Are Immigrants the Key to Social Security Solvency?

by Paul Stern

As the march towards the 2016 campaign season begins, the United States of America will once again face tough questions about how to address the issues facing our nation. Among these issues is the rapidly increasing threat to the Social Security program created by a shrinking workforce and subsequently growing retiree population. While the problems facing our social welfare programs are varied and complex, studies have shown that high levels of migration and sensible reforms to our immigration system can help sustain our nation’s dwindling social security system, as well as rejuvenate an aging American workforce.

In 2011 the first wave of the baby boomer generation reached retirement age, effectively starting a demographic shift in the American workforce. According to a 2012 annual report produced by the Social Security Administration (SSA), about 80 million Americans will file for retirement benefits throughout the next two decades. The study notes that this statistic roughly translates to an average of ten thousand baby boomer retirements each day over a 20-year period. This growing population of retired Americans is problematic for two reasons. First, the trust fund for Social Security’s Old Age and Survivors Insurance (OASI) is predicted to dry up by the year 2033, leaving the system with enough trust fund reserves to pay out just 75 percent of its yearly scheduled benefits. Second, the American workforce stands to lose a significant number of workers. A 2014 report released by the Census Bureau shows that baby boomers make up roughly a quarter of the United States population. As the rate of retirements increases, the ratio of American workers to retirees decreases, leaving fewer American workers with the task of sustaining more and more retirees. By 2025, the Social Security Administration predicts that there will be just 2.5 workers paying in to social security per beneficiary.

The United States of America is not alone in facing these problems. Across the globe developed nations are fighting to maintain a youthful workforce to combat the negative economic consequences of aging and shrinking populations. However, high levels of immigration have allowed the United States to sustain a workforce that is on average younger than many developed nations. . According to the most recent Department of Homeland Security yearbook, the United States welcomed more than one million immigrants in 2013. On top of providing significant financial contributions to social welfare systems, immigrants provide key contributions to the U.S. population. According to a study by the Bipartisan Policy Center, immigrants are fifty percent more likely to reproduce than American citizens. This high fertility rate ensures that as current immigrants age, a new generation, coupled with native-born workers, will be able to continue sustaining our nation’s social security system. The Bipartisan Policy Center study notes that without migration, the United States population stands to stop growing between the years 2040 to 2050, providing another obstacle to our weakened system.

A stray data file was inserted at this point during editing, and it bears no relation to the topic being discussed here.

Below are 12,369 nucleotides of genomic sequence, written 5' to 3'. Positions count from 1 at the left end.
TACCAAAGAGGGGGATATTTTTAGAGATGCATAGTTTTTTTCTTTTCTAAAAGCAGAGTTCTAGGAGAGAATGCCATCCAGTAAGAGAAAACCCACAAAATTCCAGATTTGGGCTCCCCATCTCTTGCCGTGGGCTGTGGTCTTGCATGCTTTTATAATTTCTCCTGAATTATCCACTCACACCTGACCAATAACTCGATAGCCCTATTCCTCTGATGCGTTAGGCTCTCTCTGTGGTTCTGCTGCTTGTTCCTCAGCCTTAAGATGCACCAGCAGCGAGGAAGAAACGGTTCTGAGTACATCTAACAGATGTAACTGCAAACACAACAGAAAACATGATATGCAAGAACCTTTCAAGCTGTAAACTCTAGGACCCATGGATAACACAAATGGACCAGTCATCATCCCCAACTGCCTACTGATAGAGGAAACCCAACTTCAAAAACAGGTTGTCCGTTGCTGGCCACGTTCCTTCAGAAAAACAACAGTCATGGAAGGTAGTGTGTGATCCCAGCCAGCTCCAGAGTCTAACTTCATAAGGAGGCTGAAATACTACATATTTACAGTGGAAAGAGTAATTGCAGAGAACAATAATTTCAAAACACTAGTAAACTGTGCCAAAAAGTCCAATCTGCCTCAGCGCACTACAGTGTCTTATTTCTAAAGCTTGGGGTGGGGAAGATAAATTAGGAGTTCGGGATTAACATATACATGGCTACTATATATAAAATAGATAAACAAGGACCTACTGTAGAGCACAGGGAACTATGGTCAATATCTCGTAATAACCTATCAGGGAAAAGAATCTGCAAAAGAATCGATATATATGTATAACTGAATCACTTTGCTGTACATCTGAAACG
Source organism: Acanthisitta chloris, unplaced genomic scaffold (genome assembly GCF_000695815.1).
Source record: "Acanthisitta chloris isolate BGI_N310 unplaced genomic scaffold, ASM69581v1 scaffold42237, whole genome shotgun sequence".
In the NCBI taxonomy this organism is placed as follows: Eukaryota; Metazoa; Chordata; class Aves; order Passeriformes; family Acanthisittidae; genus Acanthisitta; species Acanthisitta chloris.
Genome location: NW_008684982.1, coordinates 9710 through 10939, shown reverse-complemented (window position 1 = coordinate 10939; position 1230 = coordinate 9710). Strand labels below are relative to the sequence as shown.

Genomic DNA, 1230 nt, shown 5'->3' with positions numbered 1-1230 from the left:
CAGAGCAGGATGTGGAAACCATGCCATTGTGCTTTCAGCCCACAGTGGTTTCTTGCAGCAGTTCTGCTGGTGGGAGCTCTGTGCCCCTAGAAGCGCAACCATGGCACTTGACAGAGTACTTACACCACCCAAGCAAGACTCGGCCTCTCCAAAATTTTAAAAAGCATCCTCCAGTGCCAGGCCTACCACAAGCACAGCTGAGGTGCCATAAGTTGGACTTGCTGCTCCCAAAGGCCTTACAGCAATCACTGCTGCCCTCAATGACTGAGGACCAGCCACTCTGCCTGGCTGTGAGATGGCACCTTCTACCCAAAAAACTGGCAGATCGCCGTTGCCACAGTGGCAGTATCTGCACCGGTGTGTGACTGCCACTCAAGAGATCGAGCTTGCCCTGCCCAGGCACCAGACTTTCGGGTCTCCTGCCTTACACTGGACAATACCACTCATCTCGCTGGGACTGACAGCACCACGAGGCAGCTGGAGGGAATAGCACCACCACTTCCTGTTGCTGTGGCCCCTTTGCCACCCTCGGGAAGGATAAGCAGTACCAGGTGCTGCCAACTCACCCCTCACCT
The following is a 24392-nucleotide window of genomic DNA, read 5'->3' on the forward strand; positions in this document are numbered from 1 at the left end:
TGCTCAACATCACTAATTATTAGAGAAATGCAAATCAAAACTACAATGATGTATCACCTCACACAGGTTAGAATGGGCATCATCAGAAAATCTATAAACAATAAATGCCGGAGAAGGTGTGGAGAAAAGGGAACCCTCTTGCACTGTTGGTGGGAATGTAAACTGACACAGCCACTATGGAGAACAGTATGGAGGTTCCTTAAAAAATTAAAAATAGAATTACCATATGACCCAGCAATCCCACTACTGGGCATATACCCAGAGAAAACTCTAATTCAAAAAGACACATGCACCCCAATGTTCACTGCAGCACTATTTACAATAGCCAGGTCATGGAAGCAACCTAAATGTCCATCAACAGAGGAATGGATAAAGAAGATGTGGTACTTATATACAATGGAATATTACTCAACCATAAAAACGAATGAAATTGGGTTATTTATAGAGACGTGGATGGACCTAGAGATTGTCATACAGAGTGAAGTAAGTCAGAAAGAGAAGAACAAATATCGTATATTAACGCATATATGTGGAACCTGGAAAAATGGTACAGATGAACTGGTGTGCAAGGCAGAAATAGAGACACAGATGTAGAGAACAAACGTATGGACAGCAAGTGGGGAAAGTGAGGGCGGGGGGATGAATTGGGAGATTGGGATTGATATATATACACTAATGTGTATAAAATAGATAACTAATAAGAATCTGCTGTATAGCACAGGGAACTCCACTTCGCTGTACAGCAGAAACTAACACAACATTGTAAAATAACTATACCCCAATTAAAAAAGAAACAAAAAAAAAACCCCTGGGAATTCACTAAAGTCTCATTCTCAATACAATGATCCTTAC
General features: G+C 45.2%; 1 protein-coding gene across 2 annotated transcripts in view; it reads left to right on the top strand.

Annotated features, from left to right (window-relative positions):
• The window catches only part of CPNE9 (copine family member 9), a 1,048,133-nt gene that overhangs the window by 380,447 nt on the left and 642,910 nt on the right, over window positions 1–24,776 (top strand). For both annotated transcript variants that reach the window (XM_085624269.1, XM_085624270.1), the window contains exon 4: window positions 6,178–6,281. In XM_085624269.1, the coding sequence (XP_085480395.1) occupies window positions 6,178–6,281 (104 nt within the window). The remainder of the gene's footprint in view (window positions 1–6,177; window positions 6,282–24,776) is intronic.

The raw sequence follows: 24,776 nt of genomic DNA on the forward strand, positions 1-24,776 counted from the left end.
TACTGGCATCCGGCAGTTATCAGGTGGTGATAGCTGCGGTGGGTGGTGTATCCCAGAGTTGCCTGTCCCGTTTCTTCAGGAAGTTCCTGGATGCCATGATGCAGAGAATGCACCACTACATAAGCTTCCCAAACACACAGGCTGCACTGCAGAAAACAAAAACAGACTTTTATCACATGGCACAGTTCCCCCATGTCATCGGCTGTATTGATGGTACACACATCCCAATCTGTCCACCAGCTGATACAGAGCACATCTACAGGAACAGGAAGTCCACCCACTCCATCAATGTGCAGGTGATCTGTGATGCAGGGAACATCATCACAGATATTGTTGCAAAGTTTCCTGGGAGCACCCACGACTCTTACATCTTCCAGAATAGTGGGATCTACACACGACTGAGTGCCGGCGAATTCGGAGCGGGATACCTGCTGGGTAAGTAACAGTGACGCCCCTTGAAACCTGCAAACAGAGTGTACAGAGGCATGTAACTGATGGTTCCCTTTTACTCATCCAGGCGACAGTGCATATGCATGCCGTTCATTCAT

The United States of America’s welcoming immigration system is its biggest boon when combating the phenomenon of global ageing. Immigrants are a catalyst behind population growth, thus keeping the average age of the American workforce lower, and the ratio of workers to retirees from shrinking at the rate of many other developed nations. A 2014 Pew Research Center study finds that immigrants were responsible for 51 percent of population growth in the United States from 1960 to 2005. From 2005 to 2050 the study predicts that this number will increase to 85 percent, making immigrants a key part of America’s demographic and economic future.